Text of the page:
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In Java, we can use System.currentTimeMillis() to get the current timestamp in Milliseconds since epoch time which is -

the difference, measured in milliseconds, between the current time and midnight, January 1, 1970 UTC.

In C++ how to get the same thing?

Currently I am using this to get the current timestamp -

struct timeval tp;
gettimeofday(&tp, NULL);
long int ms = tp.tv_sec * 1000 + tp.tv_usec / 1000; //get current timestamp in milliseconds

cout << ms << endl;

This looks right or not?

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4 Answers 4

up vote 16 down vote accepted

If you have access to the C++ 11 libraries, check out the std::chrono library. You can use it to get the milliseconds since the Unix Epoch like this:

#include <chrono>

// ...

using namespace std::chrono;
milliseconds ms = duration_cast< milliseconds >(
    high_resolution_clock::now().time_since_epoch()
);
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1  
Nice. Add count() at the end of the line to get number of milliseconds in a fundamental type format. –  P1r4nh4 Nov 24 '14 at 14:36

If using gettimeofday you have to cast to long long otherwise you will get overflows and thus not the real number of milliseconds since the epoch: long int msint = tp.tv_sec * 1000 + tp.tv_usec / 1000; will give you a number like 767990892 which is round 8 days after the epoch ;-).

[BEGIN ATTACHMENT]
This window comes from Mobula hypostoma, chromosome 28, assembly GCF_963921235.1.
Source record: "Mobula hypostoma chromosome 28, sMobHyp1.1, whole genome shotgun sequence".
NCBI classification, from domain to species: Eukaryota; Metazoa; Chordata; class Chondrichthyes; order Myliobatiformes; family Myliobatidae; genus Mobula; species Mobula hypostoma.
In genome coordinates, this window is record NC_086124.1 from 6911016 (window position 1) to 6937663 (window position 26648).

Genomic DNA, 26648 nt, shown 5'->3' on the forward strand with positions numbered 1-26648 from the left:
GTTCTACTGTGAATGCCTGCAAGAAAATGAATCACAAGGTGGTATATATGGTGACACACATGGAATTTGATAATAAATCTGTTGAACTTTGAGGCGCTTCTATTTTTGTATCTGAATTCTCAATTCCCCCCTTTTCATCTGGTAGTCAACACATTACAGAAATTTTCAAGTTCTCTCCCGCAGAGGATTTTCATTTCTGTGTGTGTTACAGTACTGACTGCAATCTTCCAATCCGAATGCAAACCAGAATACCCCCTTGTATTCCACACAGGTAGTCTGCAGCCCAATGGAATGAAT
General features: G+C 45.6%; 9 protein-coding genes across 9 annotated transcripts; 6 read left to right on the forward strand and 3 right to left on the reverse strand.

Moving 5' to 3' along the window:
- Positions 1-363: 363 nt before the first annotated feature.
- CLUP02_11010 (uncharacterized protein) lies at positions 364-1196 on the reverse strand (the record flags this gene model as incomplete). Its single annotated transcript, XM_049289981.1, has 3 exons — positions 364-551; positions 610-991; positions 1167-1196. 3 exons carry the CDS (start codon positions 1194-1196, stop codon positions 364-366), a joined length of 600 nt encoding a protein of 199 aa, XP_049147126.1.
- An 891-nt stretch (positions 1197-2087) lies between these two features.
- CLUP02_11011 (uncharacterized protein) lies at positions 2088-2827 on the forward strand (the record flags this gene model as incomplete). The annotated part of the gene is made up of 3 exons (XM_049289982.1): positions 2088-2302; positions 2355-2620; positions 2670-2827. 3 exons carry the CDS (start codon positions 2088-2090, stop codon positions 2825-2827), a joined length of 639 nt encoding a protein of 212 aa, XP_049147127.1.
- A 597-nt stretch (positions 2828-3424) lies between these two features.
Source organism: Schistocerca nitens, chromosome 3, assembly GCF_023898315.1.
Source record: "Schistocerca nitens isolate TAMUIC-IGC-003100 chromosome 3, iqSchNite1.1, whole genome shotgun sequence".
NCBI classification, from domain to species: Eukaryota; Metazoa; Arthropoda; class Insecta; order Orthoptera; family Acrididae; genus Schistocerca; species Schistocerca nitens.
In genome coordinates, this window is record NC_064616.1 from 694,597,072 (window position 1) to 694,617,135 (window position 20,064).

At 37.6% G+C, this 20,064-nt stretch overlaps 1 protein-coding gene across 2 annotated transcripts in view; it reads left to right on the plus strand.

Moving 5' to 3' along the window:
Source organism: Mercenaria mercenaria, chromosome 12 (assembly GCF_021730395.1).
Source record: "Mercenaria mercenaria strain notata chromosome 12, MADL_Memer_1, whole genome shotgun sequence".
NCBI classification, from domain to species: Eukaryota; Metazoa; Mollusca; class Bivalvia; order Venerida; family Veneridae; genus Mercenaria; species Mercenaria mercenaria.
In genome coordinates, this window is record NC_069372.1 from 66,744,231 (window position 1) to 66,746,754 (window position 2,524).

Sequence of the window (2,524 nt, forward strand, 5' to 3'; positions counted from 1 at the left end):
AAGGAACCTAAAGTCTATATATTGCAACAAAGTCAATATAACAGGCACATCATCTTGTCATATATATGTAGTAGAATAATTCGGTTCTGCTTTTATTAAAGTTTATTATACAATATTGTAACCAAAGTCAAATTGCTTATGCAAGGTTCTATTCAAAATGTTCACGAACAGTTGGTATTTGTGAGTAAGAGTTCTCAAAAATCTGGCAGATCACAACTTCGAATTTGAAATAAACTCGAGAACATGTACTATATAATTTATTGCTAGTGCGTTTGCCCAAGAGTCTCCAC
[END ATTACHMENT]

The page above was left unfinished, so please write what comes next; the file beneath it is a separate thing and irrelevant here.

int main(int argc, char* argv[])
{
    struct timeval tp;
    gettimeofday(&tp, NULL);
    long long mslong = (long long) tp.tv_sec * 1000L + tp.tv_usec / 1000; //get current timestamp in milliseconds
    std::cout << mslong << std::endl;
}
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use <sys/time.h>

struct timeval tp;
gettimeofday(&tp);
long int ms = tp.tv_sec * 1000 + tp.tv_usec / 1000;

refer this.

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Which means, what I have done in my above question is right? –  AKIWEB Oct 24 '13 at 20:19
    
@TrekkieTechieT-T correct i think. –  Trying Oct 24 '13 at 20:24
    
@downvoter please post a comment for -ve voting. –  Trying Dec 16 '14 at 14:53
    
good solution, also I think it should be gettimeofday(&tp,NULL); –  Adem Dec 25 '14 at 11:01

Include <ctime> and use the time function.

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A little more detail would be good –  Brett Aug 3 '14 at 0:55
1  
This returns the seconds since the epoch. Not milliseconds. –  Progo Aug 9 '14 at 21:23

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